Down To Business: Higher Education Is Ripe For Technology Disruption
If you think online degrees will remain just a niche, consider the time when Borders and E.F. Hutton were touting their superior in-person experiences.
There are only so many truisms left in American life now that home ownership and pro football in the fall aren't the safe bets they once were. One of them -- go to college, get a good education -- is coming under closer scrutiny, to the point where some are calling the traditional university system a bubble ready to burst.
Various business and academic pundits are waxing philosophical on the subject, but this "education bubble" idea had occurred to me months before I read about it in various journals, as I started scouting colleges with my son, a high school junior. How can it be that tuition and other college fees rise 4% to 5% year after year in a near-zero-inflation, near-flat-job-growth economy? If ever there was a sector ripe for disruption -- in this case, technology-led disruption -- it's higher education, rife with institutions whose ivied business models have changed little in many decades.
In an excellent TechCrunch article, PayPal co-founder and hedge fund manager Peter Thiel argues that bubbles emerge "when something is overvalued and intensely believed." Even with college costs soaring and career prospects stagnating, few people question the value of a college education. Thiel calls it the "absolute taboo…like telling the world there's no Santa Claus."
One oft-cited study maintains that people who graduate from college will earn $1 million more over the course of their careers than those who don't. And even without the boost in earnings potential, the college "experience" is considered fundamental to grooming more thoughtful, mature, well-rounded individuals and citizens.
But Thiel and others are starting to question whether a traditional college education is worth taking on tens or hundreds of thousands of dollars in debt. The New York Times reports that student loan debt exceeded credit card debt for the first time last year, and it's likely to surpass a trillion dollars this year as more students attend college and borrow money to pay for it. Thiel compares the current education market to the housing market near the height of its recent bubble: Both were always considered safe long-term investments, even when prices bulged beyond reason. While the housing market collapse brought speculators to their senses (and knees), however, no such cataclysmic event awaits the higher education sector. Transformative changes there will be longer term. But they will come.
There's a market-disrupting force at play in higher education that isn't so prevalent in housing: information technology. Specifically, readily available, much-lower-cost, Web-based alternatives to the standard fare. The Web's potential to let customers bypass the bricks-and-mortar status quo applies just as much to higher education as it does to book selling or stock trading.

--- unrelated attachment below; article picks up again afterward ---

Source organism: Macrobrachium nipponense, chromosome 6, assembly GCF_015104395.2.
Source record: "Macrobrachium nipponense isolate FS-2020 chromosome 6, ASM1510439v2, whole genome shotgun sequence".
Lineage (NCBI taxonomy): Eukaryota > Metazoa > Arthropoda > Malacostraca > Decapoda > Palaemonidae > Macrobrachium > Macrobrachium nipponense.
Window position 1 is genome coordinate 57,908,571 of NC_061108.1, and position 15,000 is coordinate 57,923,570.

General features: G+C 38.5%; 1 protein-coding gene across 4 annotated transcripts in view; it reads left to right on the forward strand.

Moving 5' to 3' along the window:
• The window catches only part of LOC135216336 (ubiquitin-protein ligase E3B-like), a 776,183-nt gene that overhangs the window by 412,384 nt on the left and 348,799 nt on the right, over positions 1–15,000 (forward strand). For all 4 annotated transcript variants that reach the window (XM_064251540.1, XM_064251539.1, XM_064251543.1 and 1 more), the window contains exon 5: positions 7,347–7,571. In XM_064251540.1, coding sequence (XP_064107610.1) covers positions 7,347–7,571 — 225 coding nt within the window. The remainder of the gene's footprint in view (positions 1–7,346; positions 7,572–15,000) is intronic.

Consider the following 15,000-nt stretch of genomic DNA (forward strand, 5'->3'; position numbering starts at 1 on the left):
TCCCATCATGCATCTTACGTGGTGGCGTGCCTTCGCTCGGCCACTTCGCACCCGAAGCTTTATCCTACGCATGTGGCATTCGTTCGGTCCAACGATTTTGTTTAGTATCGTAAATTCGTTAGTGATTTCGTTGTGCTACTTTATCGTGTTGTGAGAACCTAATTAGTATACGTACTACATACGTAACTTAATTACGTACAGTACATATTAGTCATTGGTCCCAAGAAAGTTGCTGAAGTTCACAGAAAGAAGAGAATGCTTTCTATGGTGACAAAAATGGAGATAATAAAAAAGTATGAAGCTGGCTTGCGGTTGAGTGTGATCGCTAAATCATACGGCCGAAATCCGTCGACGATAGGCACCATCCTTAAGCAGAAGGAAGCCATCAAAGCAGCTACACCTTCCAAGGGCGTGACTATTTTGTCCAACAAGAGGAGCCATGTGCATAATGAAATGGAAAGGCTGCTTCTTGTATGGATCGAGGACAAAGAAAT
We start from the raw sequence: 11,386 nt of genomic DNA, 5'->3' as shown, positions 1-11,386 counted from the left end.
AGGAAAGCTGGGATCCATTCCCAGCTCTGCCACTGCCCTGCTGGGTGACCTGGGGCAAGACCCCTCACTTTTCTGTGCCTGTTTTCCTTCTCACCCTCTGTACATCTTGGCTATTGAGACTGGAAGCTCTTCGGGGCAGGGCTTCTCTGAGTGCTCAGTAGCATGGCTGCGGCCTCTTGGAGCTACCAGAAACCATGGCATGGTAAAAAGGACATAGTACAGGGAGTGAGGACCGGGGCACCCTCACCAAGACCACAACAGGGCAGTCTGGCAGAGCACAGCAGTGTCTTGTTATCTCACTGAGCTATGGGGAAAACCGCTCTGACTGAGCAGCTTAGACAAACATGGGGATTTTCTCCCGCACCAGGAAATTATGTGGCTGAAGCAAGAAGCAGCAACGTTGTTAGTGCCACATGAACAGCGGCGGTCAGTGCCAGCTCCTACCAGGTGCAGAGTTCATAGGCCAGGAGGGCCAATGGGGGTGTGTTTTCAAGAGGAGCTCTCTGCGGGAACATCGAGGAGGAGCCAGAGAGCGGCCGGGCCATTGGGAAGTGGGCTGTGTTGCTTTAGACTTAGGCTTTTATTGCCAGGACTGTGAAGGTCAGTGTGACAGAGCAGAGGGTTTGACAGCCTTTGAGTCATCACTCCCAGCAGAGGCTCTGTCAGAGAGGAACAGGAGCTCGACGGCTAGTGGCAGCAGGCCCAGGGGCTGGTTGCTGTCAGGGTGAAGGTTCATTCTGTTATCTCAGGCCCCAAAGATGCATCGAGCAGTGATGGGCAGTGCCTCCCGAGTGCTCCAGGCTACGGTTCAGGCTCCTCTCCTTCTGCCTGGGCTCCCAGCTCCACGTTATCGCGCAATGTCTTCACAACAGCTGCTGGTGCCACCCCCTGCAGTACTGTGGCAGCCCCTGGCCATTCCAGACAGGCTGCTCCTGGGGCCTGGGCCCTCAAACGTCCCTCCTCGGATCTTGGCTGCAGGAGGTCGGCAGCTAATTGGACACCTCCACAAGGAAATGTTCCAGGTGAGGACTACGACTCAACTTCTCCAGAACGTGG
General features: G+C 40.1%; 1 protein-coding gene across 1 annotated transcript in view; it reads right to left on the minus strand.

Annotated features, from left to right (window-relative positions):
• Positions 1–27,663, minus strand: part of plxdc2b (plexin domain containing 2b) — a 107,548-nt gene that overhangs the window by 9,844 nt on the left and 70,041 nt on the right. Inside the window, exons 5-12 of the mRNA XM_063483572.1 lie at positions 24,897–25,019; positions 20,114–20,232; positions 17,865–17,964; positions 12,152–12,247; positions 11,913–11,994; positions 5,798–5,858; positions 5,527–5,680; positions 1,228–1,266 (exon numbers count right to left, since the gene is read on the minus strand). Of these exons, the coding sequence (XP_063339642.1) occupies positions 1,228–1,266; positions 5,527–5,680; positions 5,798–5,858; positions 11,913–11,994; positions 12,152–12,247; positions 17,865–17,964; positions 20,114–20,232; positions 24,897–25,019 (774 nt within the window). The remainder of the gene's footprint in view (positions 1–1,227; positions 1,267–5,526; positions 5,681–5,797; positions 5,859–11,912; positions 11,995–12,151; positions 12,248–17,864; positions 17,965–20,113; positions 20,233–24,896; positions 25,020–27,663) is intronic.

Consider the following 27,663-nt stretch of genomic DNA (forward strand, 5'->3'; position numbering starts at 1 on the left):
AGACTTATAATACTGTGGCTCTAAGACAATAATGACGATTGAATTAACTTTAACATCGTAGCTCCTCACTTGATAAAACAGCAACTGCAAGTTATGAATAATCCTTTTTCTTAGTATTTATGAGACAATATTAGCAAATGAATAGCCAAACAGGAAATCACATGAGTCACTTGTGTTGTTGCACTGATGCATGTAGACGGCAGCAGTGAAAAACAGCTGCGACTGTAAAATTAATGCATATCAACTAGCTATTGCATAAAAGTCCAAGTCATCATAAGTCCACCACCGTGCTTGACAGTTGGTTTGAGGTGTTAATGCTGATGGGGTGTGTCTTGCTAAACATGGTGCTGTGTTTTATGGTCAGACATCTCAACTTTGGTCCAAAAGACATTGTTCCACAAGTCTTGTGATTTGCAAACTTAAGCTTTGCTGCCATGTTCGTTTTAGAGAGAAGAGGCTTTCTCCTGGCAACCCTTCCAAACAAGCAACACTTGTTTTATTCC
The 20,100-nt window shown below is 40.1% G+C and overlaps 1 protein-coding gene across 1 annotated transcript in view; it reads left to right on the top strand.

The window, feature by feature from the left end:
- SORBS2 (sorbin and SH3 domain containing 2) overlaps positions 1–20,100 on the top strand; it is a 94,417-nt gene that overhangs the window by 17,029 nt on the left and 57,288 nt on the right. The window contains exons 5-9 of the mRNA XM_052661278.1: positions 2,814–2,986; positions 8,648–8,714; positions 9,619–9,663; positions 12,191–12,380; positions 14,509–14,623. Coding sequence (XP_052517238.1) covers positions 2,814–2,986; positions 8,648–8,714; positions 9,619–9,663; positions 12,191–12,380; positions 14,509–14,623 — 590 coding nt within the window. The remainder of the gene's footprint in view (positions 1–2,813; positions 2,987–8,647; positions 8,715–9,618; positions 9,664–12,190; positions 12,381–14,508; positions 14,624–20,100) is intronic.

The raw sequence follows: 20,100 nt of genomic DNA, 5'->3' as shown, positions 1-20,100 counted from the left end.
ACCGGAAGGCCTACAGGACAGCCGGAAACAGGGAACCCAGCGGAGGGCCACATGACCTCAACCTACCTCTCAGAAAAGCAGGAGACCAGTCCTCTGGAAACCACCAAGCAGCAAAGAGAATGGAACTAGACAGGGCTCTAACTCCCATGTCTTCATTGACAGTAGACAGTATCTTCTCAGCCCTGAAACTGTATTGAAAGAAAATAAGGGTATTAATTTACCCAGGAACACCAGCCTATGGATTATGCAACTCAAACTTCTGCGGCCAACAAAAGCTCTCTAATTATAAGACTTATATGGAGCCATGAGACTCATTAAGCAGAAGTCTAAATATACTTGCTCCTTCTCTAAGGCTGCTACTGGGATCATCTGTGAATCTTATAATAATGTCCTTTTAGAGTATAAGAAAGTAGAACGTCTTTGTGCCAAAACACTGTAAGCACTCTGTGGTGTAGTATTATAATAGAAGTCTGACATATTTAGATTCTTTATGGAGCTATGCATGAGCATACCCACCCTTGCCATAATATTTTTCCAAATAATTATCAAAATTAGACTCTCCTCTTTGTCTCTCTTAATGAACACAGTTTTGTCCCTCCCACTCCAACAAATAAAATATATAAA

Yes, a big part of the college value proposition is the on-campus experience -- the social as well as academic engagement, frat parties as well as chemistry labs. But for those who just want the knowledge, skills, and diploma, it's only a matter of time before online and other unconventional learning tracks become the norm rather than the exception. If you think online degrees and courses will remain just a niche or are a passing fancy, consider the time when Borders and E.F. Hutton were touting their superior in-person experiences. College courses and degree programs delivered mostly online are cheaper, more convenient, and often more specialized than traditional programs, even if they don't (yet) bestow the same prestige.
Established universities are starting to step up. For example, a colleague of mine is now earning a master's degree in media management through the prestigious University of Missouri-Columbia school of journalism. The coursework, which spans about 36 semester hours, includes a discussion component analogous to class participation. Students do have to take a professional seminar on campus for three days, and they must defend their thesis in person, typically requiring a half-day on campus. Otherwise, it's all online. And she's doing it while holding down a full-time job.
Even fringe online programs, like the not-for-profit University of the People, which promises degrees in computer science and business administration at little to no cost, represents a small chink in the armor of the tuition-plus-room-and-board business model. This model will not go unscathed.
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